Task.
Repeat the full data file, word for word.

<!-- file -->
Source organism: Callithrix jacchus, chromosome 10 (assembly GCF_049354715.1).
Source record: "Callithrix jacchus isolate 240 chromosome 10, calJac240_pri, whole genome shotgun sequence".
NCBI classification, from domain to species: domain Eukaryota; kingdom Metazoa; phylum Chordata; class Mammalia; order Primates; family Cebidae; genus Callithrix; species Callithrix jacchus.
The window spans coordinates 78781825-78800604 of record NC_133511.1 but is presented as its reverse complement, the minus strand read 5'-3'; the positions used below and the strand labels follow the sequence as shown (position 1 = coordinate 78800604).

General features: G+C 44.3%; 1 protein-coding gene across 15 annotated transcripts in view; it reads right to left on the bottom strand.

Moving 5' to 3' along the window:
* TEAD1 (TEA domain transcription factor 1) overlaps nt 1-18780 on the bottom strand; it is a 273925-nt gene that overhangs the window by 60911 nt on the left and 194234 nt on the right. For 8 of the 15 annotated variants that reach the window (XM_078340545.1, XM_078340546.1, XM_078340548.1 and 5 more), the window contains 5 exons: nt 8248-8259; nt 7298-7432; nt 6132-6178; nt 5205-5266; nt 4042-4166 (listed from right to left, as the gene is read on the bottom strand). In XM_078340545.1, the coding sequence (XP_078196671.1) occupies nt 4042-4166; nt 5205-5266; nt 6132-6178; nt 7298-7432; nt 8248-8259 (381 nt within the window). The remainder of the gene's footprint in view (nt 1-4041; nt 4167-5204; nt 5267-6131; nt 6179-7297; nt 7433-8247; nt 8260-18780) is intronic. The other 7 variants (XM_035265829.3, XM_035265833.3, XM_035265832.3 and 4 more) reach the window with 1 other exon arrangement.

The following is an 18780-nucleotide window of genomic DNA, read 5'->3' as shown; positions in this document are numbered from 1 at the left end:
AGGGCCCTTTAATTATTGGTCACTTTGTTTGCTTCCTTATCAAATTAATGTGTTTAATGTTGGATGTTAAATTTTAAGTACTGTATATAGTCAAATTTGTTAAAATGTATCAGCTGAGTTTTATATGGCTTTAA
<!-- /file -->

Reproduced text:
Source organism: Callithrix jacchus, chromosome 10 (assembly GCF_049354715.1).
Source record: "Callithrix jacchus isolate 240 chromosome 10, calJac240_pri, whole genome shotgun sequence".
NCBI classification, from domain to species: domain Eukaryota; kingdom Metazoa; phylum Chordata; class Mammalia; order Primates; family Cebidae; genus Callithrix; species Callithrix jacchus.
The window spans coordinates 78781825-78800604 of record NC_133511.1 but is presented as its reverse complement, the minus strand read 5'-3'; the positions used below and the strand labels follow the sequence as shown (position 1 = coordinate 78800604).

General features: G+C 44.3%; 1 protein-coding gene across 15 annotated transcripts in view; it reads right to left on the bottom strand.

Moving 5' to 3' along the window:
* TEAD1 (TEA domain transcription factor 1) overlaps nt 1-18780 on the bottom strand; it is a 273925-nt gene that overhangs the window by 60911 nt on the left and 194234 nt on the right. For 8 of the 15 annotated variants that reach the window (XM_078340545.1, XM_078340546.1, XM_078340548.1 and 5 more), the window contains 5 exons: nt 8248-8259; nt 7298-7432; nt 6132-6178; nt 5205-5266; nt 4042-4166 (listed from right to left, as the gene is read on the bottom strand). In XM_078340545.1, the coding sequence (XP_078196671.1) occupies nt 4042-4166; nt 5205-5266; nt 6132-6178; nt 7298-7432; nt 8248-8259 (381 nt within the window). The remainder of the gene's footprint in view (nt 1-4041; nt 4167-5204; nt 5267-6131; nt 6179-7297; nt 7433-8247; nt 8260-18780) is intronic. The other 7 variants (XM_035265829.3, XM_035265833.3, XM_035265832.3 and 4 more) reach the window with 1 other exon arrangement.

The following is an 18780-nucleotide window of genomic DNA, read 5'->3' as shown; positions in this document are numbered from 1 at the left end:
AGGGCCCTTTAATTATTGGTCACTTTGTTTGCTTCCTTATCAAATTAATGTGTTTAATGTTGGATGTTAAATTTTAAGTACTGTATATAGTCAAATTTGTTAAAATGTATCAGCTGAGTTTTATATGGCTTTAA